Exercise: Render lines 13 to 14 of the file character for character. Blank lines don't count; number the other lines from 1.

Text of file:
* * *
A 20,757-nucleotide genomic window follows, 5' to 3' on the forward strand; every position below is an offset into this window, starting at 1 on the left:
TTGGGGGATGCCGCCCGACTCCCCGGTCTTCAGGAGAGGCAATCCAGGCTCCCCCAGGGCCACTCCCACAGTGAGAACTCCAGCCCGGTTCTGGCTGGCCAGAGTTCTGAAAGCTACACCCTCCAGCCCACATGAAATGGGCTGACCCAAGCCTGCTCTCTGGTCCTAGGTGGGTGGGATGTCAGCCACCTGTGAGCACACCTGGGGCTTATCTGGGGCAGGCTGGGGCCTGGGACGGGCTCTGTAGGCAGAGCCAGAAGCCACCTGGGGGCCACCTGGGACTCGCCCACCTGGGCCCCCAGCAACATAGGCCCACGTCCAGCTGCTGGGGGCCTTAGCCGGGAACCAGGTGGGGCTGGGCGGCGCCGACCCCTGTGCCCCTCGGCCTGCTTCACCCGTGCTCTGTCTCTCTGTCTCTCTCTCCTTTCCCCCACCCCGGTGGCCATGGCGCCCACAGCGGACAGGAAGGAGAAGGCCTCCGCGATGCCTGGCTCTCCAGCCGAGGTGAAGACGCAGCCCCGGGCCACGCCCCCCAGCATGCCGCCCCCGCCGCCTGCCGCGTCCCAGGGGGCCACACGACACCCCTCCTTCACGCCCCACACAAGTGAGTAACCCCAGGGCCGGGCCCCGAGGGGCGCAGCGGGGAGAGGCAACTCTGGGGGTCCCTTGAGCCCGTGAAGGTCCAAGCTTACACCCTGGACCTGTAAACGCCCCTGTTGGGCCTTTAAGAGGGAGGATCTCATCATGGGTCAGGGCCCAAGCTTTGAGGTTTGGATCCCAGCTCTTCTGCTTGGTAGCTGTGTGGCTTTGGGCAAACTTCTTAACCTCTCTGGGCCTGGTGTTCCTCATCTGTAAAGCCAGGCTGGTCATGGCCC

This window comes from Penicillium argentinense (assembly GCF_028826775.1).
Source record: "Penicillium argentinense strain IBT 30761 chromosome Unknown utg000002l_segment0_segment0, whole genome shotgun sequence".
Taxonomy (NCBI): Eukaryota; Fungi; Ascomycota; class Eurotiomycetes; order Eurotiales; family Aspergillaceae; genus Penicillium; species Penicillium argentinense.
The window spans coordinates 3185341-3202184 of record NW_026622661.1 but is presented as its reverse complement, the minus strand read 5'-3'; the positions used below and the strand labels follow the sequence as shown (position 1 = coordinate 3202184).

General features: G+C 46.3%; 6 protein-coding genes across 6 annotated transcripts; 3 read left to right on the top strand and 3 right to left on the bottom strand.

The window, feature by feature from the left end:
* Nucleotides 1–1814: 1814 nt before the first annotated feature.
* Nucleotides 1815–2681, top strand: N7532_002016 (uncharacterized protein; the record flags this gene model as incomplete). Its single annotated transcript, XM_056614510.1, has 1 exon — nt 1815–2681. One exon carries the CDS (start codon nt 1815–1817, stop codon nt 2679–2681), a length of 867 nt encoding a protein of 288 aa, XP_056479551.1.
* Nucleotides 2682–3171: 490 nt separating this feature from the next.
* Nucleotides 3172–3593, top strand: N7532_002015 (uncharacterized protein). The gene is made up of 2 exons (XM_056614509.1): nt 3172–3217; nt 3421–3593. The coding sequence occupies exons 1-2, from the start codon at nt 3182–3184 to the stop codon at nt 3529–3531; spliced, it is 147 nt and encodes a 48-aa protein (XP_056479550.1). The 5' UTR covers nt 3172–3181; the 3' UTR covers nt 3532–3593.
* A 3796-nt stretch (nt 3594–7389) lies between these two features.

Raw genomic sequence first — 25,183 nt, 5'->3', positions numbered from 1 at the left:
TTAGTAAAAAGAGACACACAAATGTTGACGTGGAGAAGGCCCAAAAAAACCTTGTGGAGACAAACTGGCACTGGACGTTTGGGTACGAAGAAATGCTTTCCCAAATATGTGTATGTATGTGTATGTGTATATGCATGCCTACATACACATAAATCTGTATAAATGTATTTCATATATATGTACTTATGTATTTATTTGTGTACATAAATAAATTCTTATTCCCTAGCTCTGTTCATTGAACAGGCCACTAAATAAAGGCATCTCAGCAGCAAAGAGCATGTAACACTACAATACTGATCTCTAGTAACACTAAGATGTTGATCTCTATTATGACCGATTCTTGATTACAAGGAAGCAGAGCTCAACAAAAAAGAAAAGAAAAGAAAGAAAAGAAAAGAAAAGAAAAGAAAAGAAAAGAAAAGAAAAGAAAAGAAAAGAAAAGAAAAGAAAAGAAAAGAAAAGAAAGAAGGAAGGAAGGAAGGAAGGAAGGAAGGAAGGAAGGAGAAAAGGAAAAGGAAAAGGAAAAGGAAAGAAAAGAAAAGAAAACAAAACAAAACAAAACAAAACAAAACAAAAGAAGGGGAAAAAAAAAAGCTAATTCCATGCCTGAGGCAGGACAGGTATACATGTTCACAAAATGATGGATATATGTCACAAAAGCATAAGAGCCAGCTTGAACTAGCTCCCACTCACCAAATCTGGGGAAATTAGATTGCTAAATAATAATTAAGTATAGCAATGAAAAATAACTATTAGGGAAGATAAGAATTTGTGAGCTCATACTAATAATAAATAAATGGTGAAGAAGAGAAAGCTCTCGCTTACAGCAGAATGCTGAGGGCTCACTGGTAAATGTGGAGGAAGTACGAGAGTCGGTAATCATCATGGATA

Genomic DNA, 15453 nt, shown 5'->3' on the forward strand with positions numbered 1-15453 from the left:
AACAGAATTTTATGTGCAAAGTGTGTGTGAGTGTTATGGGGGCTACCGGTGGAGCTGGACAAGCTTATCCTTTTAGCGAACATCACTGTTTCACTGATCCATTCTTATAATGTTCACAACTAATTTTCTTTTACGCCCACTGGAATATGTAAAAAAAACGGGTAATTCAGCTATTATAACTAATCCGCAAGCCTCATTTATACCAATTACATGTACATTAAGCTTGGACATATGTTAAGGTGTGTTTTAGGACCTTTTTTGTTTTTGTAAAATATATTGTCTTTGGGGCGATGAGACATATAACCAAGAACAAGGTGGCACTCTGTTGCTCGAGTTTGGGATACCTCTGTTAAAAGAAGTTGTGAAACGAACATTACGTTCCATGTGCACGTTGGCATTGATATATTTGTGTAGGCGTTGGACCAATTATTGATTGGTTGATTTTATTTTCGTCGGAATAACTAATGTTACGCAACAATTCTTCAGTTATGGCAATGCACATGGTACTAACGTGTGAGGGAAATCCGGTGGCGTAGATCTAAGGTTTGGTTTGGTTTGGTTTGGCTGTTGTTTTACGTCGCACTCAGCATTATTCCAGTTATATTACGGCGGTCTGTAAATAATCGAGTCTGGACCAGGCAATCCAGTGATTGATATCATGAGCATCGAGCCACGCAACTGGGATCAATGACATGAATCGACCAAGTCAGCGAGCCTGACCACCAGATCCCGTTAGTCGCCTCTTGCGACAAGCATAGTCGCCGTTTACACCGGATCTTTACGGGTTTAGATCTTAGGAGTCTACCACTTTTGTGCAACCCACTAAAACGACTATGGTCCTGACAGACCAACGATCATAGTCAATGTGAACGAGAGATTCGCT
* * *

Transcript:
* A 3796-nt stretch (nt 3594–7389) lies between these two features.

Raw genomic sequence first — 25,183 nt, 5'->3', positions numbered from 1 at the left: